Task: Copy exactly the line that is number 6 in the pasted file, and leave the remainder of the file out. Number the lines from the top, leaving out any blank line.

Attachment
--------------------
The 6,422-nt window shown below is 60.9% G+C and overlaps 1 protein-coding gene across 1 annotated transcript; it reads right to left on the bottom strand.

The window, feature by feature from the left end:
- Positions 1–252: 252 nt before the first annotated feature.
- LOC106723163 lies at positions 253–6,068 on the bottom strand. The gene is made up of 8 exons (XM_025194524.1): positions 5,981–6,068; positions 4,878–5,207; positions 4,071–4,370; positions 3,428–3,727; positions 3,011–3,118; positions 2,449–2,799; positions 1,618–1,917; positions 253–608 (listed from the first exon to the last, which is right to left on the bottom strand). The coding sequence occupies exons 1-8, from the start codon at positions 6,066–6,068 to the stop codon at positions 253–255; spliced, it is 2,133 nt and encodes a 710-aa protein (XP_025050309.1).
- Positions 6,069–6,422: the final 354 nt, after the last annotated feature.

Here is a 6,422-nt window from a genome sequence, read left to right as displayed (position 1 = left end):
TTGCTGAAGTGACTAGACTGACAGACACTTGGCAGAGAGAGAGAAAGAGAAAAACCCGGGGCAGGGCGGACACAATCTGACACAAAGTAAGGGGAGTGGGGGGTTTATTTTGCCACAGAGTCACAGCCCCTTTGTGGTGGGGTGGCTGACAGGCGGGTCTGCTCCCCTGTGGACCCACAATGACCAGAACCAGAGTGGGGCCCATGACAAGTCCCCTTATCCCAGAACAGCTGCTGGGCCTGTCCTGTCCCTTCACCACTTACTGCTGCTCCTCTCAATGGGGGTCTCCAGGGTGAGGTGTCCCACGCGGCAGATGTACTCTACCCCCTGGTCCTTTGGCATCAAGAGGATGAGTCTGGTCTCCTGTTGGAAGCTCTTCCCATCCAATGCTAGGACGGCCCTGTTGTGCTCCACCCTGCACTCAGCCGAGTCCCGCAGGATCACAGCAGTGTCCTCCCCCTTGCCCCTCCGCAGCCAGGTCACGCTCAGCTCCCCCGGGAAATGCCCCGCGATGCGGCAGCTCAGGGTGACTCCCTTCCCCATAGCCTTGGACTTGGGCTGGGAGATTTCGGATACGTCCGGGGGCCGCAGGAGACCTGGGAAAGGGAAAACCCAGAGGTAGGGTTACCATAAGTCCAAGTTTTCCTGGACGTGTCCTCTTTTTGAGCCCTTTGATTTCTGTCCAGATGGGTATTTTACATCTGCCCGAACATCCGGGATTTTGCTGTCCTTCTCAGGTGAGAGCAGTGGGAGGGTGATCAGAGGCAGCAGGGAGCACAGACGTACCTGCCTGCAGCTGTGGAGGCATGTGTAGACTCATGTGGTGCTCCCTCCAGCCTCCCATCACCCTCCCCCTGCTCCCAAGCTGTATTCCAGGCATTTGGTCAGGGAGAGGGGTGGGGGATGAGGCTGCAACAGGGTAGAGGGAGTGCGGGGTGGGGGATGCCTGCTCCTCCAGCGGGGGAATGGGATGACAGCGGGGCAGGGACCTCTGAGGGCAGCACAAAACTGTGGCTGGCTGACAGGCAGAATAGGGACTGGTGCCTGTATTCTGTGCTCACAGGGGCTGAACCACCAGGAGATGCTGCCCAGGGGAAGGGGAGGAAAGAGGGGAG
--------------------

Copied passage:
Here is a 6,422-nt window from a genome sequence, read left to right as displayed (position 1 = left end):